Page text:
In this digital age, we have jumped into the latest trends without thinking of the consequences. We have been unable to draw the lines when it comes to our personal data, which experts have warned, might be a big problem.

If you’ve been on Facebook, Twitter or pretty much any other social platform in the last few days, you might have noticed images of old people flooding your timeline. It is called FaceApp, and it is the latest internet craze to hit the social media streets.

FaceApp, developed by Russian company Wireless Lab, uses neural network technology to automatically generate transformations of faces in photographs. It can be used to make users appear older, younger, change gender and even make a grouchy face smile. But privacy woes or not, the app certainly has attracted a lot of users including celebrities across the world.

Experts are zeroing in on the terms and conditions which include this statement: “You grant FaceApp a perpetual, irrevocable, nonexclusive, royalty-free, worldwide, fully-paid, transferable sub-licensable license to use, reproduce, modify, adapt, publish, translate, create derivative works from, distribute, publicly perform and display your User Content and any name, username or likeness provided in connection with your User Content in all media formats and channels now known or later developed, without compensation to you.”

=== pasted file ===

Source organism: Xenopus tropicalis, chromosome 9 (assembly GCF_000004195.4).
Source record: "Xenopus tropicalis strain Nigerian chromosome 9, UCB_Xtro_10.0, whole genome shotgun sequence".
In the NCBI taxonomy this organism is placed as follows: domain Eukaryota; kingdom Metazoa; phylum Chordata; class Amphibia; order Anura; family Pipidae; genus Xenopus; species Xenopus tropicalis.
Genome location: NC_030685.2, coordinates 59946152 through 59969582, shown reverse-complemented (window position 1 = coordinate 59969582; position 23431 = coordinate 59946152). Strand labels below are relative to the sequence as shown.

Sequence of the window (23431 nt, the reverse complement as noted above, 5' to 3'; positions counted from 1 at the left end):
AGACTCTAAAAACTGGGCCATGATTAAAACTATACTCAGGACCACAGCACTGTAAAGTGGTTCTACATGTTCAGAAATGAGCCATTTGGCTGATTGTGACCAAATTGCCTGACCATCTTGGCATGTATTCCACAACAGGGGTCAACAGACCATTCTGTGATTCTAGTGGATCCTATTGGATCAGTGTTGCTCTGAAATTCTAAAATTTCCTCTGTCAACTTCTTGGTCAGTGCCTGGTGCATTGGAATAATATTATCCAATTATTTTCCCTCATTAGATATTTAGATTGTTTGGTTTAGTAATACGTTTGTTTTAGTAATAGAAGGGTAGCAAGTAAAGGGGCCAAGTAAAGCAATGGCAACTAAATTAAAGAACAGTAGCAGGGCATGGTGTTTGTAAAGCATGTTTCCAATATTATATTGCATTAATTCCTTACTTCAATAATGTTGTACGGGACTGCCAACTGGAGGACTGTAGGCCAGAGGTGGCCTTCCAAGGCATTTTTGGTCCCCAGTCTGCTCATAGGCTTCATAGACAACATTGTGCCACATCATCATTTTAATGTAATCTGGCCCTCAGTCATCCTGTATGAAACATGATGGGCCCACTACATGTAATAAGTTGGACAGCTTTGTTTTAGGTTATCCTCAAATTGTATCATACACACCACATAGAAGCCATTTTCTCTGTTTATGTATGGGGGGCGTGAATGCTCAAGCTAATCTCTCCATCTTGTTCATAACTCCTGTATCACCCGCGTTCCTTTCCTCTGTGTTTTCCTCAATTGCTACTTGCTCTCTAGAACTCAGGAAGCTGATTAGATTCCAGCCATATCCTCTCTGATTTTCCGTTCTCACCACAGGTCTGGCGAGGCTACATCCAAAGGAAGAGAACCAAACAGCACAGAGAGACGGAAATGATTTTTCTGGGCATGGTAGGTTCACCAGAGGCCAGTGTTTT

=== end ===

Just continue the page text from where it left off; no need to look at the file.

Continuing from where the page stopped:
FaceApp’s privacy policy also makes it clear that the app pulls data like your location, IP address and log file information for the purpose of aiming targeted ads at you. With data like that, advertisers target advertisements that they believe will be of most interest to you. But what users are finding even worrying is the fact that the data collected might be sent to Russia.

Some of these concerns were addressed by FaceApp founder Yaroslav Goncharov who clarified the app’s privacy policies and said no data is transferred to Russia.  “We never transfer any other images,” said the statement.

He also added that while FaceApp accepts requests from users to have their data deleted, the company’s support team was currently “overloaded”. FaceApp advises users to submit such requests through settings, support, “report a bug” and add “privacy” in the subject line.

FaceApp is not new. It first hit the headlines in 2017 with its “ethnicity filters”. These purported to transform faces of one ethnicity into another – a feature that sparked a backlash.

At a time when we are fighting for a data protection framework, we should be bothered to read terms and conditions, and, privacy and sharing settings on every app you download. Otherwise, we deserve criticism too for being so careless with our data.